“Amid the prolonged economic downturn, it is regrettable that a business leader is imprisoned,” the Federation of Korean Industries said in a statement, after the jail term given to the Hanwha chairman. “The imprisonment of a chaebol chairman could have a great influence on the group and the nation’s economy.”

Another business lobby group, the Korea Chamber of Industry of Commerce, also raised concerns over the imprisonment of business leaders, saying that the ruling may be a letdown for companies that could ultimately disengage from efforts to contribute to society and improve their corporate governance.

But experts say stricter measures can only “tame” chaebol and change their “bad habits.”

“In the past, the government chose to forgive conglomerates for their wrongdoings but now the new government will regulate them properly to prevent them from doing anything wrong,” said Yang Soo-gil, chairman of the Korea Pacific Economic Cooperation Council. “Recent harsh rulings will give the message that there will be no more mercy on them.”

Yang, who also serves as chairman of the Presidential Committee on Green Growth and was a former chairman of the National Strategy Institute, said strict law enforcement will reduce corruption in business and consequently enhance conglomerates’ competitiveness.

About bambooinnovator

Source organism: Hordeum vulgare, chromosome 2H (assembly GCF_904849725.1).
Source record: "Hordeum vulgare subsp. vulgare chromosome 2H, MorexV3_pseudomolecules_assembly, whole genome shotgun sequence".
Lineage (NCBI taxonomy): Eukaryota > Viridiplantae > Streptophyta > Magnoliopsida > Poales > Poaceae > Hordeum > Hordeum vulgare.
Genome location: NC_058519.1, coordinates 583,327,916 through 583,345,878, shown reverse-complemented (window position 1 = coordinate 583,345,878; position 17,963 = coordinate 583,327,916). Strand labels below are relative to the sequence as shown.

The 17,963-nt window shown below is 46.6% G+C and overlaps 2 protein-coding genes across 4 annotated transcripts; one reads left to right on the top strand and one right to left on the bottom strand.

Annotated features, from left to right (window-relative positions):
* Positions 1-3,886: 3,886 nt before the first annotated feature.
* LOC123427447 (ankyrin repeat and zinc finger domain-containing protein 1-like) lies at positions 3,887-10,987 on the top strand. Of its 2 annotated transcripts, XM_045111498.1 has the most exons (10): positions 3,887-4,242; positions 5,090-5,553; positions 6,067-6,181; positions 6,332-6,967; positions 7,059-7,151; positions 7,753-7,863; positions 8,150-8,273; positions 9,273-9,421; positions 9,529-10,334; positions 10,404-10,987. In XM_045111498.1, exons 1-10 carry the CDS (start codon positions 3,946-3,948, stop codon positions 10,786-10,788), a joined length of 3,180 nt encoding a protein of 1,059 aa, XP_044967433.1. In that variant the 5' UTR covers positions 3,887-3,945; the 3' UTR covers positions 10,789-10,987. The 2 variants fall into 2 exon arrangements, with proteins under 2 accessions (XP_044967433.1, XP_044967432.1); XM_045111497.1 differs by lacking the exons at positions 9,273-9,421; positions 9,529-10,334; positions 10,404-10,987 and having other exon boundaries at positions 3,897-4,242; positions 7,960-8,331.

Kee Koon Boon (“KB”) is the co-founder and director of HERO Investment Management which provides specialized fund management and investment advisory services to the ARCHEA Asia HERO Innovators Fund (www.heroinnovator.com), the only Asian SMID-cap tech-focused fund in the industry. KB is an internationally featured investor rooted in the principles of value investing for over a decade as a fund manager and analyst in the Asian capital markets who started his career at a boutique hedge fund in Singapore where he was with the firm since 2002 and was also part of the core investment committee in significantly outperforming the index in the 10-year-plus-old flagship Asian fund. He was also the portfolio manager for Asia-Pacific equities at Korea’s largest mutual fund company. Prior to setting up the H.E.R.O. Innovators Fund, KB was the Chief Investment Officer & CEO of a Singapore Registered Fund Management Company (RFMC) where he is responsible for listed Asian equity investments. KB had taught accounting at the Singapore Management University (SMU) as a faculty member and also pioneered the 15-week course on Accounting Fraud in Asia as an official module at SMU. KB remains grateful and honored to be invited by Singapore’s financial regulator Monetary Authority of Singapore (MAS) to present to their top management team about implementing a world’s first fact-based forward-looking fraud detection framework to bring about benefits for the capital markets in Singapore and for the public and investment community. KB also served the community in sharing his insights in writing articles about value investing and corporate governance in the media that include Business Times, Straits Times, Jakarta Post, Manual of Ideas, Investopedia, TedXWallStreet. He had also presented in top investment, banking and finance conferences in America, Italy, Sydney, Cape Town, HK, China. He has trained CEOs, entrepreneurs, CFOs, management executives in business strategy & business model innovation in Singapore, HK and China.